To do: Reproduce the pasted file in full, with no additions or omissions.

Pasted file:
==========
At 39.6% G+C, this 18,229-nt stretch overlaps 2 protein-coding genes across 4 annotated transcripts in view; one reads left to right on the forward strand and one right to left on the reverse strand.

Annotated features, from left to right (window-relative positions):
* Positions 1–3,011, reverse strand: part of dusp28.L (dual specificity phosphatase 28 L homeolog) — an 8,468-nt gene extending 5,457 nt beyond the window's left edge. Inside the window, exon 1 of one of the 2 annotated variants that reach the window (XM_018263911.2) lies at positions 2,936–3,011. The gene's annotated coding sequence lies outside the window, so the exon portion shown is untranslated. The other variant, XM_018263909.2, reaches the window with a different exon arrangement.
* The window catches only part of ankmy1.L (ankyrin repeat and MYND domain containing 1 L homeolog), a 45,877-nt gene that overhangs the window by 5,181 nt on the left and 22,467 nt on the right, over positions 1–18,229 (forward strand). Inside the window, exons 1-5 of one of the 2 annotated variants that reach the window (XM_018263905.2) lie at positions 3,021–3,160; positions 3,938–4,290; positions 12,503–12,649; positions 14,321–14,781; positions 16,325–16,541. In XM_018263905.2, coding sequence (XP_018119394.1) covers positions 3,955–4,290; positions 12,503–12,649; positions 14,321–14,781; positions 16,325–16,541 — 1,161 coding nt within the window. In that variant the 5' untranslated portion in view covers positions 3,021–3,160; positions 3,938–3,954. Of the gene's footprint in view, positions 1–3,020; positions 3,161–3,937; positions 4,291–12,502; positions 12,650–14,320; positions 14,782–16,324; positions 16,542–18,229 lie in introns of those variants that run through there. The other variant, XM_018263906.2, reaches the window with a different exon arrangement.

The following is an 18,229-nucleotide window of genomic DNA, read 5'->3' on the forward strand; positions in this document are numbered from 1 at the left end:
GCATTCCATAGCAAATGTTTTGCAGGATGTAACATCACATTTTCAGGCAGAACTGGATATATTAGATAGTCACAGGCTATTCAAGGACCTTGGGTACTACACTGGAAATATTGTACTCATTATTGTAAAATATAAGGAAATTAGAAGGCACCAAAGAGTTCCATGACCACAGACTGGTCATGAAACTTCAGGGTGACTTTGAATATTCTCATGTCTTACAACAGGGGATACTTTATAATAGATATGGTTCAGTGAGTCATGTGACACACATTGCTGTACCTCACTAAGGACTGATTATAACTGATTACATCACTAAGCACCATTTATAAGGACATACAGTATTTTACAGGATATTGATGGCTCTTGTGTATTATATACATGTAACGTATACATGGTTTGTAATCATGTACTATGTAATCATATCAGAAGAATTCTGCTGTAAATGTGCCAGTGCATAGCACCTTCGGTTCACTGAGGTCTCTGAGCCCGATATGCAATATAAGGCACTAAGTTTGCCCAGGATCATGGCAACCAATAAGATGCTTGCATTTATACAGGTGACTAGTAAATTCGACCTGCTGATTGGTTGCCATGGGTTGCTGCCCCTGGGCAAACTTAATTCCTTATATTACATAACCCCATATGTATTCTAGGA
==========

At 39.6% G+C, this 18,229-nt stretch overlaps 2 protein-coding genes across 4 annotated transcripts in view; one reads left to right on the forward strand and one right to left on the reverse strand.

Annotated features, from left to right (window-relative positions):
* Positions 1–3,011, reverse strand: part of dusp28.L (dual specificity phosphatase 28 L homeolog) — an 8,468-nt gene extending 5,457 nt beyond the window's left edge. Inside the window, exon 1 of one of the 2 annotated variants that reach the window (XM_018263911.2) lies at positions 2,936–3,011. The gene's annotated coding sequence lies outside the window, so the exon portion shown is untranslated. The other variant, XM_018263909.2, reaches the window with a different exon arrangement.
* The window catches only part of ankmy1.L (ankyrin repeat and MYND domain containing 1 L homeolog), a 45,877-nt gene that overhangs the window by 5,181 nt on the left and 22,467 nt on the right, over positions 1–18,229 (forward strand). Inside the window, exons 1-5 of one of the 2 annotated variants that reach the window (XM_018263905.2) lie at positions 3,021–3,160; positions 3,938–4,290; positions 12,503–12,649; positions 14,321–14,781; positions 16,325–16,541. In XM_018263905.2, coding sequence (XP_018119394.1) covers positions 3,955–4,290; positions 12,503–12,649; positions 14,321–14,781; positions 16,325–16,541 — 1,161 coding nt within the window. In that variant the 5' untranslated portion in view covers positions 3,021–3,160; positions 3,938–3,954. Of the gene's footprint in view, positions 1–3,020; positions 3,161–3,937; positions 4,291–12,502; positions 12,650–14,320; positions 14,782–16,324; positions 16,542–18,229 lie in introns of those variants that run through there. The other variant, XM_018263906.2, reaches the window with a different exon arrangement.

The following is an 18,229-nucleotide window of genomic DNA, read 5'->3' on the forward strand; positions in this document are numbered from 1 at the left end:
GCATTCCATAGCAAATGTTTTGCAGGATGTAACATCACATTTTCAGGCAGAACTGGATATATTAGATAGTCACAGGCTATTCAAGGACCTTGGGTACTACACTGGAAATATTGTACTCATTATTGTAAAATATAAGGAAATTAGAAGGCACCAAAGAGTTCCATGACCACAGACTGGTCATGAAACTTCAGGGTGACTTTGAATATTCTCATGTCTTACAACAGGGGATACTTTATAATAGATATGGTTCAGTGAGTCATGTGACACACATTGCTGTACCTCACTAAGGACTGATTATAACTGATTACATCACTAAGCACCATTTATAAGGACATACAGTATTTTACAGGATATTGATGGCTCTTGTGTATTATATACATGTAACGTATACATGGTTTGTAATCATGTACTATGTAATCATATCAGAAGAATTCTGCTGTAAATGTGCCAGTGCATAGCACCTTCGGTTCACTGAGGTCTCTGAGCCCGATATGCAATATAAGGCACTAAGTTTGCCCAGGATCATGGCAACCAATAAGATGCTTGCATTTATACAGGTGACTAGTAAATTCGACCTGCTGATTGGTTGCCATGGGTTGCTGCCCCTGGGCAAACTTAATTCCTTATATTACATAACCCCATATGTATTCTAGGA